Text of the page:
Last month Lori, one of the Tiny House Blogs readers sent me this link to this wonderful tiny cabin in a landscape. The photo is listed as creative commons at Flickr and was taken by anoldent (not a real name). Entitled “Old Home Place” with the following description. You can link to to the photo stream here and see more pictures.
The summer after I finished school I set off into the mountains of North Carolina to build a log cabin, armed with a few books, and hand tools, but no experiance or skills. I set up my tent and expected it to take six weeks to build. Six months later I still hadn’t finished the chimney or started the roof. But this is what it looked like on a misty November morning a few years later.
I lived here for about eight years, and owned it for about fifteen years after I built it in 1976 with local fieldstone and oak logs I cut, peeled and notched on the site, working alone with hand tools. It had no plumbing, I carried water from a nearby spring, and I heated it in winter with about half a cord of wood a week which I cut and burned in the open fireplace. Eventually I moved into Asheville and had to sell it, but it was a large part of my life, and I miss it more with each passing year.
Steven from Tiny House Listings just got back from a weekend vacation up to the mountains of North Carolina, just outside of Asheville. They rented out an 1800′s log cabin and on the property was this little tiny house. It was originally used to homeschool the family’s 9 children over 100 years ago. Since then it has obviously been renovated and modernized, but it still has rustic charm. Today it’s used as a bunkhouse for the owner’s many grandchildren when they all use the house for get-togethers.
Thanks Stephen for this beautiful Tiny House in a Landscape photo.
Mike Moore recently sent me his story about his small house build, using a modified version of Jay Shafer’s Mulfinger. It is neat to see one of Jay’s larger homes built as most have never been constructed. I’ll turn the story over to Mike and he can explain the process he used to get his home built.
I found Jay Shafer in 2004 by googling “tiny houses.” I had been following construction techniques and architectural ideas since the 60′s, but it was Jay’s work that really resonated with me. I started with the Mulfinger plan, which Jay modified for me, enlarging it to a footprint of 16 x 20. It took me about 3-4 years to build it, with LOTS of help; you can see the results in the attached photos.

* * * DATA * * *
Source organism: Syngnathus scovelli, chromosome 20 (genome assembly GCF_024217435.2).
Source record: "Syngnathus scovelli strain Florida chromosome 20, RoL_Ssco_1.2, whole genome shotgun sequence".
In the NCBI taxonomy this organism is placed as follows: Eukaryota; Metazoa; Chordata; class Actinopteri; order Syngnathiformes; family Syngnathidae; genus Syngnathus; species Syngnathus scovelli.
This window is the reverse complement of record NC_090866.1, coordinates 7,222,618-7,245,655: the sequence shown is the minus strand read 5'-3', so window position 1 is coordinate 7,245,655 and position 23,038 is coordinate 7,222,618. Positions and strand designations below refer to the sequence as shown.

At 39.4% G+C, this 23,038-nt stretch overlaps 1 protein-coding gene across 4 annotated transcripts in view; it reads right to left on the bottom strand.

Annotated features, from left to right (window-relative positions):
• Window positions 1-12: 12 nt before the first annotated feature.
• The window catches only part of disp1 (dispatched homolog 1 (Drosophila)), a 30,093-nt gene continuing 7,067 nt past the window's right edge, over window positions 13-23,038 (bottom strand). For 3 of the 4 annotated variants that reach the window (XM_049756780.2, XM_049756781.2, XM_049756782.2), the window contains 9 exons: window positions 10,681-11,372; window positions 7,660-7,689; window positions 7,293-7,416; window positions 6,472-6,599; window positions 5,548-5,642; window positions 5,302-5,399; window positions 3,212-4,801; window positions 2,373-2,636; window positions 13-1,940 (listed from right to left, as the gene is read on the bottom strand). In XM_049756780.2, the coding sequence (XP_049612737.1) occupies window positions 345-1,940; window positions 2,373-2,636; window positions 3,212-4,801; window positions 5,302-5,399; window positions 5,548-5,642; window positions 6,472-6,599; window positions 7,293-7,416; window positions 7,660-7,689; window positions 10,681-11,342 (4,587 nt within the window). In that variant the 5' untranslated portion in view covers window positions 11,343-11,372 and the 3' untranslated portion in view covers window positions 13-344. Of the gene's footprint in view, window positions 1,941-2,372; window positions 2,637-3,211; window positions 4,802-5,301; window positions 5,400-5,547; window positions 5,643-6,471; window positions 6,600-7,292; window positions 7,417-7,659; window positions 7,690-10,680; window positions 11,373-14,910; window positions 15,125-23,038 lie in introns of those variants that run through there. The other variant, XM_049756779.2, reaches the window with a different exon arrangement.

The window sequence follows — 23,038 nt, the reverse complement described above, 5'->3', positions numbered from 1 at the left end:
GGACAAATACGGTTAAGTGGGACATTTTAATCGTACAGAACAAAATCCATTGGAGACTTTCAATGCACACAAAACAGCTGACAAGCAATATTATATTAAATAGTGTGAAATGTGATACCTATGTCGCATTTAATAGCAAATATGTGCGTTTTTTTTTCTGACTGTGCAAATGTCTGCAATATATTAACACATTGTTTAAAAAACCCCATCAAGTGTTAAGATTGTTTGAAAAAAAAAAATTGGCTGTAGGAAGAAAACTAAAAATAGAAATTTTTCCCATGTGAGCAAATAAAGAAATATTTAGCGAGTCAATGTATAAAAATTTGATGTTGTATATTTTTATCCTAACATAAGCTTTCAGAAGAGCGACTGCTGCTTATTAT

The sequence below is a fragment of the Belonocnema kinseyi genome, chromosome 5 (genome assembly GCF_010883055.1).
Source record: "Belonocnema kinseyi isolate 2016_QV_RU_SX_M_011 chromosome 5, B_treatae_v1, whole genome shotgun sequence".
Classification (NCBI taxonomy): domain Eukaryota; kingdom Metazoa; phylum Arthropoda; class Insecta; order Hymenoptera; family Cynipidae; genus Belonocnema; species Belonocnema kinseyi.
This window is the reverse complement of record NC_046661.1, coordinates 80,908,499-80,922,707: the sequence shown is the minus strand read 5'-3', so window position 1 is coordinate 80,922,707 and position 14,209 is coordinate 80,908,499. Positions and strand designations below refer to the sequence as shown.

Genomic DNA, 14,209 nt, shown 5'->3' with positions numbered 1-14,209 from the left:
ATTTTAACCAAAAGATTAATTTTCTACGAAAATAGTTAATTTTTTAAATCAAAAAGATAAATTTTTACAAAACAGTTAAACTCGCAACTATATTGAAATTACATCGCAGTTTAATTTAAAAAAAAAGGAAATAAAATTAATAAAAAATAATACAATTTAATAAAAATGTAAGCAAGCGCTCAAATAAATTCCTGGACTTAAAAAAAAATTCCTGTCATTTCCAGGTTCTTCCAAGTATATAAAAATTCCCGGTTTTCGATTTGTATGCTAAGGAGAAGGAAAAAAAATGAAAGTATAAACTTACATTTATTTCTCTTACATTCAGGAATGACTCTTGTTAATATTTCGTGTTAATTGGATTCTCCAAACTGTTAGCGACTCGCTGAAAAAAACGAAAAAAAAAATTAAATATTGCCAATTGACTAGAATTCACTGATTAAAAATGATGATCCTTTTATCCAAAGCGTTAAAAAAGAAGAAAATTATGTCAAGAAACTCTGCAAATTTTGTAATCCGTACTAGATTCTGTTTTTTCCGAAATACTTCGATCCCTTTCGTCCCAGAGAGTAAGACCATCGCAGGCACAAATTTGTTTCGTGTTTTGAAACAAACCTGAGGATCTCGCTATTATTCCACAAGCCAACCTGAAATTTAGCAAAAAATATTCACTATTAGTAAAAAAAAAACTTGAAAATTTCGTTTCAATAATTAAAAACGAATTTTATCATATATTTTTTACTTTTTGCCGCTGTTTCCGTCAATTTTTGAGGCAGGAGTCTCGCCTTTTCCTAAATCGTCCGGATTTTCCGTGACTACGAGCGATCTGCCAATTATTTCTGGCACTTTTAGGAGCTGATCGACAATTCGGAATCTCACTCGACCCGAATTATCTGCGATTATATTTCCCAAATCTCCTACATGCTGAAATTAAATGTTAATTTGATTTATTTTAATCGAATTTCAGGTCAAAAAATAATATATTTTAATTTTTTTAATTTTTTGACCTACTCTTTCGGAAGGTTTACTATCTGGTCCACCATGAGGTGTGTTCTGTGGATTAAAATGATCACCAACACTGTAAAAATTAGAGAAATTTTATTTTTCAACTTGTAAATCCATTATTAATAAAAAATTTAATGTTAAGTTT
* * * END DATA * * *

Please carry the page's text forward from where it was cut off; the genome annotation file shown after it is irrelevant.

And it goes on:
For those that are curious concerning codes, let me relate my story of dealing with the planning/building departments of Person County, a mostly rural area in central North Carolina.
There were several aspects that had to be addressed, some of which I discovered by researching county and state codes. This was in 2005, and codes change frequently, so some of these might not currently apply. Continue Reading »
Ryan Mitchell over at The Tiny Life blog says: “It is official! The Tiny House Conference is happening.” The conference will be in Charlotte NC, April 16th from 10am to 7pm. The conference is completely free for all that wish to attend. Just a little over two weeks from now so be sure and put it into your schedule if you live near this area of the country. Ryan decided to combine forces with Charlotte’s Center for Sustainability, which is a larger event and therefore will allow more activities to do.
They have agreed to combine efforts, their Green Eco-friendly festival, with Ryan’s tiny house education sessions. So the tiny house group is officially under the umbrella of the Charlotte Clean and Green Festival, which boasts a huge array of things to do. Ryan has also arranged to have tours of a completely off the grid container home. During the day Ryan will be teaching classes on tiny houses, running a booth on urban chickens, and running tours of the container home.
You can do all these things that Ryan is offering, plus they will have a full schedule of free classes on all sorts of green topics. Ryan will be posting the class schedule, and they are going to be some awesome classes! There will be 100+ booths on all sorts of green /ecofriendly items. After the classes have ended the group will break off from the larger festival as the tiny house group and will head off to a large community garden where they will be giving a tour of the garden, the chickens, quail and an informal talk on local sustainable agriculture. If folks still have time they will grab dinner after and talk. Get the full scoop at The Tiny Life blog.